Koenig did not know specifically whether any of his clients had been prejudiced by the defaults, but acknowledged that, as a general matter, defaulting on Second Circuit briefs increased the risk that a client could be deported from the United States. Tr. 42:18-43:17. Koenig did not know whether he had notified his clients when their cases were dismissed by the Court as a result of his failure to file briefs. Id. at 46:12-46:16. Motions to reinstate were filed in only two of the nine matters, one by a petitioner acting pro se and the other by a petitioner who had obtained new counsel.
The aggravating factors with regard to Koenig's multiple defaults include: (1) Koenig's prior disciplinary sanctions by the DDC for neglect of client matters; (2) Koenig's pattern of dilatory conduct; (3) Koenig's substantial experience in the practice of law; (4) the vulnerability of Koenig's immigrant clients; (5) Koenig's failure to acknowledge wrongdoing; and (6) Koenig's refusal to cooperate fully with the Committee as demonstrated by his failure to provide detailed information concerning the defaulted cases and his previous history of professional discipline. ABA Standards § 9.22(a), (c), (i), (h), (g) & (e). There are no mitigating factors.
B. Duka v. Ashcroft, No. 04-2579-ag
In Duka v. Ashcroft, No. 04-2579-ag, the petitioner, Mubera Duka, claimed that Koenig's failure to file a timely brief in her asylum appeal caused the Court to dismiss her case, resulting in a denial of her work authorization renewal and seizure of Ms. Duka from her home by immigration authorities. The Committee's knowledge of Koenig's representation of Ms. Duka is based upon the extensive motion for reinstatement that Ms. Duka filed with the Court, as well as Koenig's brief written response to the Committee and oral testimony.
According to Ms. Duka, on August 2, 2001, she filed an application for political asylum from Macedonia. According to Ms. Duka, Koenig “assured her that he would represent her throughout the entire process.” Duka, No. 04-2579-ag (Mot. for Reinstatement at 2, June 25. 2007) (“Duka Motion”). On November 19, 2002, an Immigration Judge granted Ms. Duka's asylum application. Id. at 2-3. However, the Department of Homeland Security successfully appealed, and the Board of Immigration Appeals overturned the 1J ruling. Id. at 3. Ms. Duka then hired Koenig and paid him $850 of a $3000 fee to represent her in appealing the BIA decision in the Second Circuit. Id. Koenig filed Ms. Duka's petition for review on May 20, 2004.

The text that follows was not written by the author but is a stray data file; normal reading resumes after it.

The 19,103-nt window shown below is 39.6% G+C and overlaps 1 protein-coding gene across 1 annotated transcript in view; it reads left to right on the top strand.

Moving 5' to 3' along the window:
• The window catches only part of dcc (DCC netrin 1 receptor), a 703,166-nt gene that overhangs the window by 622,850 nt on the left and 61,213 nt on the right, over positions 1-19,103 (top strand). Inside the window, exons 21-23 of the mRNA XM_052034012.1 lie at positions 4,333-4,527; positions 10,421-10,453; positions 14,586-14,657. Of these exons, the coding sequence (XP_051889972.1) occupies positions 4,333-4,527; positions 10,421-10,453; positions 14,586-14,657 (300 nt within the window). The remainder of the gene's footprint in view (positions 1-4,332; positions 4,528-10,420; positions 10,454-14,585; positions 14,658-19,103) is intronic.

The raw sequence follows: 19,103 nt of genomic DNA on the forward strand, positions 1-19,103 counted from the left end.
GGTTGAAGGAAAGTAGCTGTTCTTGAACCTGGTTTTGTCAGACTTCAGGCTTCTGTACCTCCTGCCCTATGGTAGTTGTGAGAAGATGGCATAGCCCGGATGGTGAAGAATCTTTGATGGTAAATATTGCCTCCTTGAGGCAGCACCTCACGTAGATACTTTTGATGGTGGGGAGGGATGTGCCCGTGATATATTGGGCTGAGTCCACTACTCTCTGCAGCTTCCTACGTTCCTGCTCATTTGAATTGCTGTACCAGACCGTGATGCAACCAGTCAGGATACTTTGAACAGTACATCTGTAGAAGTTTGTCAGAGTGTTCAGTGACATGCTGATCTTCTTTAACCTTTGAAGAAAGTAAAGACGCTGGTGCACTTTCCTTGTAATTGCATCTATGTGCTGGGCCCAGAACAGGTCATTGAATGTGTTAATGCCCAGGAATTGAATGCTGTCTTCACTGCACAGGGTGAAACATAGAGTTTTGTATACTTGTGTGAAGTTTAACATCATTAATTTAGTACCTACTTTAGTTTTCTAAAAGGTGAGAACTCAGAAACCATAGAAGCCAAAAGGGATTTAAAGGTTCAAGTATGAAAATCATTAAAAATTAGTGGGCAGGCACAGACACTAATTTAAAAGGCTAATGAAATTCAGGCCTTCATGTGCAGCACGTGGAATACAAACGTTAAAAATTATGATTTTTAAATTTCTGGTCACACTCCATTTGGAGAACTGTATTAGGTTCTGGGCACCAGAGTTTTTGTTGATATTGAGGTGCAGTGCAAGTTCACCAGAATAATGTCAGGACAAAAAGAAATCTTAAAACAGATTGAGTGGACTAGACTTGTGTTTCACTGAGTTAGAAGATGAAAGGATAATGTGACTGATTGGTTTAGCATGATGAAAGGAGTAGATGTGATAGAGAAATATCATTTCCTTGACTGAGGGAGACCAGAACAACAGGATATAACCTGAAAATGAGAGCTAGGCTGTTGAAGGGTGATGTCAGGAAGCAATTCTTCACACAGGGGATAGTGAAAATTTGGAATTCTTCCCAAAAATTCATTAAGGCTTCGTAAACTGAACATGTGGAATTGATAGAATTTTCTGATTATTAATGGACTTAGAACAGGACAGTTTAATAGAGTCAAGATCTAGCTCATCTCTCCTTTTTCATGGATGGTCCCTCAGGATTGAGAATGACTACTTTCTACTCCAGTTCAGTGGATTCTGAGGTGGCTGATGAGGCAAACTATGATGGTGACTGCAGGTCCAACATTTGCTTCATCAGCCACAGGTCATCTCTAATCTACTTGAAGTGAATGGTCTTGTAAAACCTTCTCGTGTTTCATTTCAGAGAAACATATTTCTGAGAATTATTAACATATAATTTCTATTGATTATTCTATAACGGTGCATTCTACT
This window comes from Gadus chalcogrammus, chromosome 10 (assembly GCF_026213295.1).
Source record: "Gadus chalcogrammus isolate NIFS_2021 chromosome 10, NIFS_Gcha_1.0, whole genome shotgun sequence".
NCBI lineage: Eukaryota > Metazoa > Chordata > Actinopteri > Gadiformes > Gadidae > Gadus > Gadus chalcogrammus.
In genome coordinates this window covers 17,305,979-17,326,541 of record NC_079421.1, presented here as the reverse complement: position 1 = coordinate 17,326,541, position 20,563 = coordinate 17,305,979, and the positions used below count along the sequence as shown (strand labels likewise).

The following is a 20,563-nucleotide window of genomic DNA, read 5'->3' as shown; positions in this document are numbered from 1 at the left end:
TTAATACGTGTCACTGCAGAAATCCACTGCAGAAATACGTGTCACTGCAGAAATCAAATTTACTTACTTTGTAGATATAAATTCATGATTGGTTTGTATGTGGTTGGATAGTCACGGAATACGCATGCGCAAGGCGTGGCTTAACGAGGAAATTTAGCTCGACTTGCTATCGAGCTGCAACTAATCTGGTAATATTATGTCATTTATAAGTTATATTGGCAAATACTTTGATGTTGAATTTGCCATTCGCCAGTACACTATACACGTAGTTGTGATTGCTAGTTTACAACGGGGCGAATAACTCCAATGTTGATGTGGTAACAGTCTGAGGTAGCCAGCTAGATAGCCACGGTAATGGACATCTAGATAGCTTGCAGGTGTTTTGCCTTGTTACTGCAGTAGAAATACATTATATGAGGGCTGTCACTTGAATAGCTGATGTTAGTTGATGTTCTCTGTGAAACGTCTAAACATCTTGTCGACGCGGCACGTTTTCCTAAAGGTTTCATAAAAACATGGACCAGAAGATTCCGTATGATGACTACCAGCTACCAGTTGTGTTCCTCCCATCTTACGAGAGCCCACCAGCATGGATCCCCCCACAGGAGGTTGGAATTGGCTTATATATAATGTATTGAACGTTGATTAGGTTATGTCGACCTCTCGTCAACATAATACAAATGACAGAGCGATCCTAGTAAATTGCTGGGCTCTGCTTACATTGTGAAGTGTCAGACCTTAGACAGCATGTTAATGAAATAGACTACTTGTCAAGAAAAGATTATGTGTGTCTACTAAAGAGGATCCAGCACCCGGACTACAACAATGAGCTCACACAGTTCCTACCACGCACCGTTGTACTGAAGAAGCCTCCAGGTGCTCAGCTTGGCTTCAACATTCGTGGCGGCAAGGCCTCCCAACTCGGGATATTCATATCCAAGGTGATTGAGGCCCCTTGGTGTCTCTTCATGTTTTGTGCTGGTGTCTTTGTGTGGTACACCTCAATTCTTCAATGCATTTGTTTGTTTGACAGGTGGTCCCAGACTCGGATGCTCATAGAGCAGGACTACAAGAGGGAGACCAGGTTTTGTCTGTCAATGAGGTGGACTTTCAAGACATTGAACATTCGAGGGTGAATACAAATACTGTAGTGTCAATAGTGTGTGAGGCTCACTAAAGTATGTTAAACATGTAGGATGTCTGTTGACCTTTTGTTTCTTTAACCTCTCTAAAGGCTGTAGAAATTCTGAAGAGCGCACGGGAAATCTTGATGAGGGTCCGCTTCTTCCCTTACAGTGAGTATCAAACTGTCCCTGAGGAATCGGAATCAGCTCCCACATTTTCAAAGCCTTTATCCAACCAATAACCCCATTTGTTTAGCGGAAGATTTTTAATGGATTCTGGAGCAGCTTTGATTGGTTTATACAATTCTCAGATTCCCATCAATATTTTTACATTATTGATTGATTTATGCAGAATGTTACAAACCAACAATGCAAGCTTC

During the summer of 2006, Ms. Duka received a denial of her work authorization renewal. When she contacted Koenig, he told her that “it was denied because [her] case was in the federal court and that there was nothing he could do.” Duka Motion, at 4. In fact, the Court had issued a scheduling order in Ms. Duka's case on October 5, 2005, and notified Koenig that petitioner's brief was due on November 4, 2005. When no brief was filed, the Court dismissed the appeal pursuant to the Court's civil appeals management plan (“CAMP”) for failure to comply with the scheduling order on December 23, 2005. Koenig never notified Ms. Duka about the dismissal.
On May 24, 2007, three officers of the Immigration and Customs Enforcement Agency (“ICE”) came to Ms. Duka's home, told her that that she was being deported, and brought her to the ICE office in handcuffs. Reinstatement Motion, at 5. When Ms. Duka responded that her case was on appeal, the officers informed Ms. Duka that her appeal had been denied in December 2005. Id. Ms. Duka was placed under an Order of Supervision with instructions to return to the ICE office by June 26, 2007 with either a return ticket to Macedonia or evidence that her Second Circuit case was being reopened. Duka Motion, at 5 & Exhibit 5.
Ms. Duka obtained new counsel to file a motion to reinstate her Second Circuit petition for review. Duka Motion, at 5. According to Ms. Duka, Mr. Koenig did not respond to inquiries by her or her new counsel requesting his assistance in preparing the reinstatement motion and seeking to understand why the brief was never filed. Duka Motion, at Exhibit 6 ¶¶ 5-7.
In Koenig's Response, he explained that, after filing the petition for review, he “never heard from Ms. Duka” and “did not think that Ms. Duka had the desire to continue with this appeal, nor to incur further expenses for the appeal.” Response, at 1. Koenig also noted that he had never received any messages from Ms. Duka or her new counsel, since he does not have an answering service. See id. In sum, Koenig's written response indicated that he did not have any contact with Ms. Duka after he filed her initial petition for review.
At the hearing, Koenig said that he did not recall Ms. Duka's case, even after reviewing her file. Tr. 20:15-22:8. Accordingly, it was not clear on what basis Koenig claimed in his Response that Ms. Duka had not wished to proceed with her Second Circuit case.
While we are not making a finding that there was clear and convincing evidence that Koenig failed to proceed with Ms. Duka's case, against her wishes, we do find that Koenig did not notify Ms. Duka when her case was dismissed by the Court. As a result, she was unaware that she was at risk of being seized and possibly deported by immigration authorities. This act constitutes neglect in violation of DR 6-101(A)(3). See also New York Model Rules of Professional Conduct (approved Dec. 16, 2008; to take effect on April 1, 2009), Rule 1.4(a) (“A lawyer shall (1) promptly inform the client of: (iii) material developments in the matter ․ (3) keep the client reasonably informed about the status of the matter,” and “(4) promptly comply with a client's reasonable requests for information.”).